LSUC Panel on Hunt for Harry’s Character Defects

Blight’s mind is actively seeking every possible opening to demonize Kopyto.  Blight tells him that the Panel has its own concerns aside from those of the Law Society prosecutors whom she frequently corrects and occasionally restrains when their outlandish aggression against Harry becomes too close to providing grounds for appeal such as seeking an order shutting down this blog.

The case against Harry shifts under Blight’s direction far beyond the original indictment. Like a searchlight spanning the skies, she inventively initiates her own hunt for character defects to discredit Harry’s professional conduct. The LSUC charges become a work in progress, like a moving target. On one occasion, she accused Harry, without prior notice, of bad character for retaining a lawyer to represent clients without the lawyer going on the official court record. This obliged Harry to provide her examples of law firms that provide “unbundled services” to show that such a practice is common and accepted as valid within the legal profession.  He wins the point.  Blight’s eyes glaze as she  searches for another chink in his armour. 

You didn’t need a weathervane to see which way the wind was blowing in the Museum Room at Osgoode Hall on January 7th.  Blight’s is not a role of a passive judge. “You don’t want us to just sit here and be silent like a piece of dead wood, do you Mr. Kopyto?” she asks Harry.  Kopyto, who, in his opening statement enthusiastically invited the Panel to engage in a dialogue with him, likely regrets that invitation now that he sees what it has wrought.  Blight’s bias against Harry peeks through her preppy manner again and again. She treats Harry’s evidence of institutional bias against him by the Law Society with polite disdain.  Yet her confidence in the Law Society administration is endless.  (“I will never question the LSUC’s good faith in providing you with full disclosure, Mr. Kopyto”).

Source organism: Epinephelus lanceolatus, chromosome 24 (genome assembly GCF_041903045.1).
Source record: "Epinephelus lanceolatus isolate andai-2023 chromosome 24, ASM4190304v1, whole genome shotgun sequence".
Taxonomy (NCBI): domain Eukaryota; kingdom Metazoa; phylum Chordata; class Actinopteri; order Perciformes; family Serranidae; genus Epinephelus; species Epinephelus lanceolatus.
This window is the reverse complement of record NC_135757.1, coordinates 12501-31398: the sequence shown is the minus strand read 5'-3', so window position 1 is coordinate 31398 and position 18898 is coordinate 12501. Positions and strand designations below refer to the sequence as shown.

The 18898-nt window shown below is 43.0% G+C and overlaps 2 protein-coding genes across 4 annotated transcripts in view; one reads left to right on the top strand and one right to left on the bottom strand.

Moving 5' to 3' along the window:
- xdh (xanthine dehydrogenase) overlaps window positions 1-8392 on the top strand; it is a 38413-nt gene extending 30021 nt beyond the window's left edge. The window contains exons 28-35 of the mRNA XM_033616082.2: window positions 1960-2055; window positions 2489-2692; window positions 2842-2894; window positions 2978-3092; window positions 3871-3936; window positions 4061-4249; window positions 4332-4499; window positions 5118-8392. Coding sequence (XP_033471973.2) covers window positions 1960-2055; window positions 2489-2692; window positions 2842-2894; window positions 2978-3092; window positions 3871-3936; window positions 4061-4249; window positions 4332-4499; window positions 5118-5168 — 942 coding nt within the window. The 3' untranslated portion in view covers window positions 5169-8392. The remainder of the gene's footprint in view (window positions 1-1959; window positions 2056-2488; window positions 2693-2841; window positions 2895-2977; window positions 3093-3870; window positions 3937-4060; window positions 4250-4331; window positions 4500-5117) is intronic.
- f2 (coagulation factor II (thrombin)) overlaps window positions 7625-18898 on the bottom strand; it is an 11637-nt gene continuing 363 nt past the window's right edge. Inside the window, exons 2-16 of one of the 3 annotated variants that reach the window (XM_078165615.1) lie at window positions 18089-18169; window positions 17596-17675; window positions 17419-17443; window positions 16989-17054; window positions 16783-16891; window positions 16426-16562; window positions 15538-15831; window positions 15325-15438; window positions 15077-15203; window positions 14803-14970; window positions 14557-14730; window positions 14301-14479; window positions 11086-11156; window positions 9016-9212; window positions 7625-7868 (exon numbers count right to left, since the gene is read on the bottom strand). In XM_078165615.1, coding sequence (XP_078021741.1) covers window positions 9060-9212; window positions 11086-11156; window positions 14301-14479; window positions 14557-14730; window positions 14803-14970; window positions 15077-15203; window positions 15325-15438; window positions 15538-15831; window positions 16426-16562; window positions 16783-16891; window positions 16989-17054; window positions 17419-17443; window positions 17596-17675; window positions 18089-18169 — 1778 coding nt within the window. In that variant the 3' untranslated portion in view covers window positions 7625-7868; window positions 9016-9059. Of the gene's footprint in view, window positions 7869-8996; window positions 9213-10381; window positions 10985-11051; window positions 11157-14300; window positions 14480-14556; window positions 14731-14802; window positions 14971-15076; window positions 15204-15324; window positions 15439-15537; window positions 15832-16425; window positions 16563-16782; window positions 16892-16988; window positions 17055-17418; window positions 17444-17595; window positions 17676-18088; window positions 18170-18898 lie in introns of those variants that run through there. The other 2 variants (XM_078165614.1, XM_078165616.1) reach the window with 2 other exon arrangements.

Law Society Fronts for Lawyers’ Interests

To justify his wariness of the LSUC’s investigation of his character, Harry documented the social and political pressures that the Law Society bended to in other instances as well as in its efforts to extinguish Harry’s role as a widely quoted critic exposing the raw nerves of the judicial system over the decades.  Harry tells the Panel that the legal system is an institution subject to social pressures like every other institution. He reminds the Panel of the resignation of two senior Law Society prosecutors in the 1990s after the head honcho of the Law Society leaned on them to nix prosecution of several prominent lawyers on the executive board of a law firm (Blakes) that facilitated fraudulent immigration cases originating in Hong Kong in what became known in the media as the Pilzmaker/Donaldson affair. Kopyto described how the Law Society caved in to pressure from a cabal of insurance company defence lawyers who, in a showdown with the LSUC, openly admitted to breaching confidentiality of medical health records of plaintiffs suing their clients. When dozens of those senior members of the insurance defence bar rallied around a colleague whom the Law Society was considering prosecuting for breach of privacy at that time, taunting it to prosecute them as well, the Law Society backed down without a squawk.